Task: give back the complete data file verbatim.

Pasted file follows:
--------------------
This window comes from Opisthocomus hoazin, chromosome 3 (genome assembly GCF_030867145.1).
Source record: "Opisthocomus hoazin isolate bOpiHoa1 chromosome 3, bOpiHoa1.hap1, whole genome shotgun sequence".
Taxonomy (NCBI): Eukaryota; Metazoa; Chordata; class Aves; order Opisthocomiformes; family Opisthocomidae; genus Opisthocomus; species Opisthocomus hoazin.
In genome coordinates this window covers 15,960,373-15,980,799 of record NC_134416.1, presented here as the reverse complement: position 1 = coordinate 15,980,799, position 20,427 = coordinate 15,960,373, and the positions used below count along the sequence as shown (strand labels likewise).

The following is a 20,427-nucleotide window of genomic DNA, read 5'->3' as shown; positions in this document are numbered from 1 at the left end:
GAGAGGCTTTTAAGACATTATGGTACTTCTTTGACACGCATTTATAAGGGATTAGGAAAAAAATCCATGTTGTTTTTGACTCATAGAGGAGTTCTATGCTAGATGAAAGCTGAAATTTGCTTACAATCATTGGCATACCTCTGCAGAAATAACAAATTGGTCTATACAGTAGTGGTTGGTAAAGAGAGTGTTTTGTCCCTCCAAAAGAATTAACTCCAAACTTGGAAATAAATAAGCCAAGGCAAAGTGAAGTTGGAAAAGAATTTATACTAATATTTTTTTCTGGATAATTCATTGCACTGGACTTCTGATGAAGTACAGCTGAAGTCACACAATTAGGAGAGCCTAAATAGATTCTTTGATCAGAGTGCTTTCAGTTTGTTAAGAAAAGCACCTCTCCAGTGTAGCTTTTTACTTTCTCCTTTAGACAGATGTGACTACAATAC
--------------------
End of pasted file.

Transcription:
This window comes from Opisthocomus hoazin, chromosome 3 (genome assembly GCF_030867145.1).
Source record: "Opisthocomus hoazin isolate bOpiHoa1 chromosome 3, bOpiHoa1.hap1, whole genome shotgun sequence".
Taxonomy (NCBI): Eukaryota; Metazoa; Chordata; class Aves; order Opisthocomiformes; family Opisthocomidae; genus Opisthocomus; species Opisthocomus hoazin.
In genome coordinates this window covers 15,960,373-15,980,799 of record NC_134416.1, presented here as the reverse complement: position 1 = coordinate 15,980,799, position 20,427 = coordinate 15,960,373, and the positions used below count along the sequence as shown (strand labels likewise).

The following is a 20,427-nucleotide window of genomic DNA, read 5'->3' as shown; positions in this document are numbered from 1 at the left end:
GAGAGGCTTTTAAGACATTATGGTACTTCTTTGACACGCATTTATAAGGGATTAGGAAAAAAATCCATGTTGTTTTTGACTCATAGAGGAGTTCTATGCTAGATGAAAGCTGAAATTTGCTTACAATCATTGGCATACCTCTGCAGAAATAACAAATTGGTCTATACAGTAGTGGTTGGTAAAGAGAGTGTTTTGTCCCTCCAAAAGAATTAACTCCAAACTTGGAAATAAATAAGCCAAGGCAAAGTGAAGTTGGAAAAGAATTTATACTAATATTTTTTTCTGGATAATTCATTGCACTGGACTTCTGATGAAGTACAGCTGAAGTCACACAATTAGGAGAGCCTAAATAGATTCTTTGATCAGAGTGCTTTCAGTTTGTTAAGAAAAGCACCTCTCCAGTGTAGCTTTTTACTTTCTCCTTTAGACAGATGTGACTACAATAC